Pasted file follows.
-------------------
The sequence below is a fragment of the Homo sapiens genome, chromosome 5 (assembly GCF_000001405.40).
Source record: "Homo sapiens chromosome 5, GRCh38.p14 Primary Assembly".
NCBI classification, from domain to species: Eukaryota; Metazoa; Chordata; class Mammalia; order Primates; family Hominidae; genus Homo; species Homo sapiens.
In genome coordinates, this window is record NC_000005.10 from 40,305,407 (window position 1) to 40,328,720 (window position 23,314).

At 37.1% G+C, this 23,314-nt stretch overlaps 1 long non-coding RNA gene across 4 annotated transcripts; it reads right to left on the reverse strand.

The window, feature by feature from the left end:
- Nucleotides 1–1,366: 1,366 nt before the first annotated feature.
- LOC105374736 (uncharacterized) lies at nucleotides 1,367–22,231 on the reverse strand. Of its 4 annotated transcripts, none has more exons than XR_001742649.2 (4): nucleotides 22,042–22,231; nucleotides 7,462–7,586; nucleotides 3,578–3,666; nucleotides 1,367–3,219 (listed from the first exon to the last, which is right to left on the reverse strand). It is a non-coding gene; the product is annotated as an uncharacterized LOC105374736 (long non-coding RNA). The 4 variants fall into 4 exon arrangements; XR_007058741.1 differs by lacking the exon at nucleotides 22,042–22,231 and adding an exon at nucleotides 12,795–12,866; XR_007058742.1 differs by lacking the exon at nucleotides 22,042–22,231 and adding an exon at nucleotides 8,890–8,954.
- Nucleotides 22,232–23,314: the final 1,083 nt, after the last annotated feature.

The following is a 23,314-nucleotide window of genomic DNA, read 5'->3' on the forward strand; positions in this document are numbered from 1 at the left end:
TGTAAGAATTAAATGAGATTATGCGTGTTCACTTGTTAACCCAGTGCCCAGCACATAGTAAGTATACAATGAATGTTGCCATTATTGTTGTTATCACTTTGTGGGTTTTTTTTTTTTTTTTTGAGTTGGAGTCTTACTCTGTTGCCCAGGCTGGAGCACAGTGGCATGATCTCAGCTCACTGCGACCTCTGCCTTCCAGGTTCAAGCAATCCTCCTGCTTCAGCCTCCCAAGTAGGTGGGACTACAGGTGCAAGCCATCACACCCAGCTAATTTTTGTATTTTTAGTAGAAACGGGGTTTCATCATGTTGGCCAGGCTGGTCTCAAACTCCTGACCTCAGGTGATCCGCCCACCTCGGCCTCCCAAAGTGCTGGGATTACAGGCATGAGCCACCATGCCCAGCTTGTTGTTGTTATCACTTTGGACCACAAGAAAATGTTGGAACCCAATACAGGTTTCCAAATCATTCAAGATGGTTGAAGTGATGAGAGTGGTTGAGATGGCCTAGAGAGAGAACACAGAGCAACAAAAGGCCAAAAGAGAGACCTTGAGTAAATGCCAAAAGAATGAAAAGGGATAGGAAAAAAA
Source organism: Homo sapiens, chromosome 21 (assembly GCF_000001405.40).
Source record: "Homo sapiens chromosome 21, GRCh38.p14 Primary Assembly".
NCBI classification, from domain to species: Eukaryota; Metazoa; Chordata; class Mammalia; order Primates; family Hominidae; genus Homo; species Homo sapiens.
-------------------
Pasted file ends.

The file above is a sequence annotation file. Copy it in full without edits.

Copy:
The sequence below is a fragment of the Homo sapiens genome, chromosome 5 (assembly GCF_000001405.40).
Source record: "Homo sapiens chromosome 5, GRCh38.p14 Primary Assembly".
NCBI classification, from domain to species: Eukaryota; Metazoa; Chordata; class Mammalia; order Primates; family Hominidae; genus Homo; species Homo sapiens.
In genome coordinates, this window is record NC_000005.10 from 40,305,407 (window position 1) to 40,328,720 (window position 23,314).

At 37.1% G+C, this 23,314-nt stretch overlaps 1 long non-coding RNA gene across 4 annotated transcripts; it reads right to left on the reverse strand.

The window, feature by feature from the left end:
- Nucleotides 1–1,366: 1,366 nt before the first annotated feature.
- LOC105374736 (uncharacterized) lies at nucleotides 1,367–22,231 on the reverse strand. Of its 4 annotated transcripts, none has more exons than XR_001742649.2 (4): nucleotides 22,042–22,231; nucleotides 7,462–7,586; nucleotides 3,578–3,666; nucleotides 1,367–3,219 (listed from the first exon to the last, which is right to left on the reverse strand). It is a non-coding gene; the product is annotated as an uncharacterized LOC105374736 (long non-coding RNA). The 4 variants fall into 4 exon arrangements; XR_007058741.1 differs by lacking the exon at nucleotides 22,042–22,231 and adding an exon at nucleotides 12,795–12,866; XR_007058742.1 differs by lacking the exon at nucleotides 22,042–22,231 and adding an exon at nucleotides 8,890–8,954.
- Nucleotides 22,232–23,314: the final 1,083 nt, after the last annotated feature.

The following is a 23,314-nucleotide window of genomic DNA, read 5'->3' on the forward strand; positions in this document are numbered from 1 at the left end:
TGTAAGAATTAAATGAGATTATGCGTGTTCACTTGTTAACCCAGTGCCCAGCACATAGTAAGTATACAATGAATGTTGCCATTATTGTTGTTATCACTTTGTGGGTTTTTTTTTTTTTTTTTGAGTTGGAGTCTTACTCTGTTGCCCAGGCTGGAGCACAGTGGCATGATCTCAGCTCACTGCGACCTCTGCCTTCCAGGTTCAAGCAATCCTCCTGCTTCAGCCTCCCAAGTAGGTGGGACTACAGGTGCAAGCCATCACACCCAGCTAATTTTTGTATTTTTAGTAGAAACGGGGTTTCATCATGTTGGCCAGGCTGGTCTCAAACTCCTGACCTCAGGTGATCCGCCCACCTCGGCCTCCCAAAGTGCTGGGATTACAGGCATGAGCCACCATGCCCAGCTTGTTGTTGTTATCACTTTGGACCACAAGAAAATGTTGGAACCCAATACAGGTTTCCAAATCATTCAAGATGGTTGAAGTGATGAGAGTGGTTGAGATGGCCTAGAGAGAGAACACAGAGCAACAAAAGGCCAAAAGAGAGACCTTGAGTAAATGCCAAAAGAATGAAAAGGGATAGGAAAAAAA
Source organism: Homo sapiens, chromosome 21 (assembly GCF_000001405.40).
Source record: "Homo sapiens chromosome 21, GRCh38.p14 Primary Assembly".
NCBI classification, from domain to species: Eukaryota; Metazoa; Chordata; class Mammalia; order Primates; family Hominidae; genus Homo; species Homo sapiens.